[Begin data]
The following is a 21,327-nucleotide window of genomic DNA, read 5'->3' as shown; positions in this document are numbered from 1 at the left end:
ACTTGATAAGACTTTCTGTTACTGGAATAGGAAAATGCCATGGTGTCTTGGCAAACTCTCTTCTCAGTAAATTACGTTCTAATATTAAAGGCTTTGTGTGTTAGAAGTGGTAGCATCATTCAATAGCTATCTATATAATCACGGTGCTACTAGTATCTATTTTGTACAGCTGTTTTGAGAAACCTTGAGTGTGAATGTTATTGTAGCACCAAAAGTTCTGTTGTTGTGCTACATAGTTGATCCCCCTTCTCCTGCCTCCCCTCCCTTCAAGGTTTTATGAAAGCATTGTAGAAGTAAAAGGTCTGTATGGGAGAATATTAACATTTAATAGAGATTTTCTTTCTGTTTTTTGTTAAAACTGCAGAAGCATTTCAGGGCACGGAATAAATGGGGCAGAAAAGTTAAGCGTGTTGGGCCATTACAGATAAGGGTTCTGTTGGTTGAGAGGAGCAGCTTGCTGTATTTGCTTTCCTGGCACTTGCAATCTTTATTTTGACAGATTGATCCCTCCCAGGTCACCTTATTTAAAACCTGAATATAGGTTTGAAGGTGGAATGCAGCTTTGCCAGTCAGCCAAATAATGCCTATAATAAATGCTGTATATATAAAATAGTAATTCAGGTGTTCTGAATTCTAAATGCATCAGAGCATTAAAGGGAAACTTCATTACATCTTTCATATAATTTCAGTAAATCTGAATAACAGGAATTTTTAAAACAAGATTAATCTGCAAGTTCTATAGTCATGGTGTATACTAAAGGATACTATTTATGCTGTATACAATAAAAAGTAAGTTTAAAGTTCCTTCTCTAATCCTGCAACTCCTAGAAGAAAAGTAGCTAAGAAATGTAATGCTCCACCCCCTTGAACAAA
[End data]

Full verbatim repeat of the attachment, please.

The following is a 21,327-nucleotide window of genomic DNA, read 5'->3' as shown; positions in this document are numbered from 1 at the left end:
ACTTGATAAGACTTTCTGTTACTGGAATAGGAAAATGCCATGGTGTCTTGGCAAACTCTCTTCTCAGTAAATTACGTTCTAATATTAAAGGCTTTGTGTGTTAGAAGTGGTAGCATCATTCAATAGCTATCTATATAATCACGGTGCTACTAGTATCTATTTTGTACAGCTGTTTTGAGAAACCTTGAGTGTGAATGTTATTGTAGCACCAAAAGTTCTGTTGTTGTGCTACATAGTTGATCCCCCTTCTCCTGCCTCCCCTCCCTTCAAGGTTTTATGAAAGCATTGTAGAAGTAAAAGGTCTGTATGGGAGAATATTAACATTTAATAGAGATTTTCTTTCTGTTTTTTGTTAAAACTGCAGAAGCATTTCAGGGCACGGAATAAATGGGGCAGAAAAGTTAAGCGTGTTGGGCCATTACAGATAAGGGTTCTGTTGGTTGAGAGGAGCAGCTTGCTGTATTTGCTTTCCTGGCACTTGCAATCTTTATTTTGACAGATTGATCCCTCCCAGGTCACCTTATTTAAAACCTGAATATAGGTTTGAAGGTGGAATGCAGCTTTGCCAGTCAGCCAAATAATGCCTATAATAAATGCTGTATATATAAAATAGTAATTCAGGTGTTCTGAATTCTAAATGCATCAGAGCATTAAAGGGAAACTTCATTACATCTTTCATATAATTTCAGTAAATCTGAATAACAGGAATTTTTAAAACAAGATTAATCTGCAAGTTCTATAGTCATGGTGTATACTAAAGGATACTATTTATGCTGTATACAATAAAAAGTAAGTTTAAAGTTCCTTCTCTAATCCTGCAACTCCTAGAAGAAAAGTAGCTAAGAAATGTAATGCTCCACCCCCTTGAACAAA